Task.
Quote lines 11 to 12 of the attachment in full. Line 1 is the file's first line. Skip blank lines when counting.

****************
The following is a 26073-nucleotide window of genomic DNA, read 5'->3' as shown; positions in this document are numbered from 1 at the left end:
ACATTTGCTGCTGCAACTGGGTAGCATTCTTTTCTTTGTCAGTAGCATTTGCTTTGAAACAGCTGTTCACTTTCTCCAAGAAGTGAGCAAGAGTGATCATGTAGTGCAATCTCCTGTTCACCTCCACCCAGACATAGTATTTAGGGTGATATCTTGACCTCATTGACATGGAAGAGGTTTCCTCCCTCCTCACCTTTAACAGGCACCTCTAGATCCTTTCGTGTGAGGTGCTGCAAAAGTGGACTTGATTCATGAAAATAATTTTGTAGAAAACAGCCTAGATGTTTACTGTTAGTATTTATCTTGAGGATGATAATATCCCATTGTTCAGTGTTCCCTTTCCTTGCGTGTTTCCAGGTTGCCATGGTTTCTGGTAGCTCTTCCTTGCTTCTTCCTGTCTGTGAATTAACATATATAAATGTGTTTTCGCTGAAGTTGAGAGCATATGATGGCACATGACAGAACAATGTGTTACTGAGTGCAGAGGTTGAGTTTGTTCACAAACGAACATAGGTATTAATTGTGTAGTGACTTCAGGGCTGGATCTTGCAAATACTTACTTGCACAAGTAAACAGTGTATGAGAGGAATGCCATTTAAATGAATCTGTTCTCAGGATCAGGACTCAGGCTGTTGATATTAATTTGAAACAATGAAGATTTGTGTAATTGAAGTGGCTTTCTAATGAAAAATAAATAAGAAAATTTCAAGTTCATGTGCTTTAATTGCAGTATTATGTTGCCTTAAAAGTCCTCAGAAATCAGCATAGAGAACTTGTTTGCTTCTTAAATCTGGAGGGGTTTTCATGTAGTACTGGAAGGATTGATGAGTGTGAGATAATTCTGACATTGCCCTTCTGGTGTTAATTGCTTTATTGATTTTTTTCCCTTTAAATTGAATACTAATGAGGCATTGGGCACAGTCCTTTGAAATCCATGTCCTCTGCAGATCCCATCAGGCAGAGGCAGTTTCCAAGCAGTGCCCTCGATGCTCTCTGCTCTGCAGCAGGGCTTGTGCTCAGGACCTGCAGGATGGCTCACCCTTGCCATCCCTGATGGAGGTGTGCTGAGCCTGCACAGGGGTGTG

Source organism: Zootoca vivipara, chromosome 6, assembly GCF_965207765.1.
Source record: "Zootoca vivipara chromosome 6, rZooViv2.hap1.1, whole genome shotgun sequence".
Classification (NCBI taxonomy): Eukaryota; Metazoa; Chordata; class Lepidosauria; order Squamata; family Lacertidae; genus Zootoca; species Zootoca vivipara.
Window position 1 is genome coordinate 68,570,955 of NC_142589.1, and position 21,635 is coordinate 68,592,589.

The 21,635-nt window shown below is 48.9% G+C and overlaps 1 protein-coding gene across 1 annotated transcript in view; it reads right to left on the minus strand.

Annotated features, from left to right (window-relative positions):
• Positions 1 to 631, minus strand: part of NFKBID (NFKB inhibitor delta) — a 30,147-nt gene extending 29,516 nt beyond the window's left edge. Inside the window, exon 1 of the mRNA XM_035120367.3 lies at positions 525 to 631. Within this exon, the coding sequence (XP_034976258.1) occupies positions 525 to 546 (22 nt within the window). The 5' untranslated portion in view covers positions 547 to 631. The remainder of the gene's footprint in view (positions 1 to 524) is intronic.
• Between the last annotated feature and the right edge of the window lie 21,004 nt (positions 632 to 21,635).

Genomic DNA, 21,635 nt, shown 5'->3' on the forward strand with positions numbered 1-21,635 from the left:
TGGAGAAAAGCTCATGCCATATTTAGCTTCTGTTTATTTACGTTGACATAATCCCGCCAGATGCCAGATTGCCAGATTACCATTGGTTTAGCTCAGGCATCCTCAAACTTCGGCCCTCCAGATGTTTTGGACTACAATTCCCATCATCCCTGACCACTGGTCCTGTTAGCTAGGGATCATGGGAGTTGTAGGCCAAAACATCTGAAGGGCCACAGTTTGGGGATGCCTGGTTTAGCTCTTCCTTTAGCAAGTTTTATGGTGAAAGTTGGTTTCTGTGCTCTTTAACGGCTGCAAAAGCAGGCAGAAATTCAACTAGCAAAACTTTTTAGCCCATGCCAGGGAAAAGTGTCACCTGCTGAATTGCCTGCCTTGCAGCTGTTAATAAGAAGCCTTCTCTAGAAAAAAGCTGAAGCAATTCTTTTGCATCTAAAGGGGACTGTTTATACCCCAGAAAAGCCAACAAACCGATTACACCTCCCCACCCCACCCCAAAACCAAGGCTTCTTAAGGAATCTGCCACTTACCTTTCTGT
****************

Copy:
Genomic DNA, 21,635 nt, shown 5'->3' on the forward strand with positions numbered 1-21,635 from the left:
TGGAGAAAAGCTCATGCCATATTTAGCTTCTGTTTATTTACGTTGACATAATCCCGCCAGATGCCAGATTGCCAGATTACCATTGGTTTAGCTCAGGCATCCTCAAACTTCGGCCCTCCAGATGTTTTGGACTACAATTCCCATCATCCCTGACCACTGGTCCTGTTAGCTAGGGATCATGGGAGTTGTAGGCCAAAACATCTGAAGGGCCACAGTTTGGGGATGCCTGGTTTAGCTCTTCCTTTAGCAAGTTTTATGGTGAAAGTTGGTTTCTGTGCTCTTTAACGGCTGCAAAAGCAGGCAGAAATTCAACTAGCAAAACTTTTTAGCCCATGCCAGGGAAAAGTGTCACCTGCTGAATTGCCTGCCTTGCAGCTGTTAATAAGAAGCCTTCTCTAGAAAAAAGCTGAAGCAATTCTTTTGCATCTAAAGGGGACTGTTTATACCCCAGAAAAGCCAACAAACCGATTACACCTCCCCACCCCACCCCAAAACCAAGGCTTCTTAAGGAATCTGCCACTTACCTTTCTGT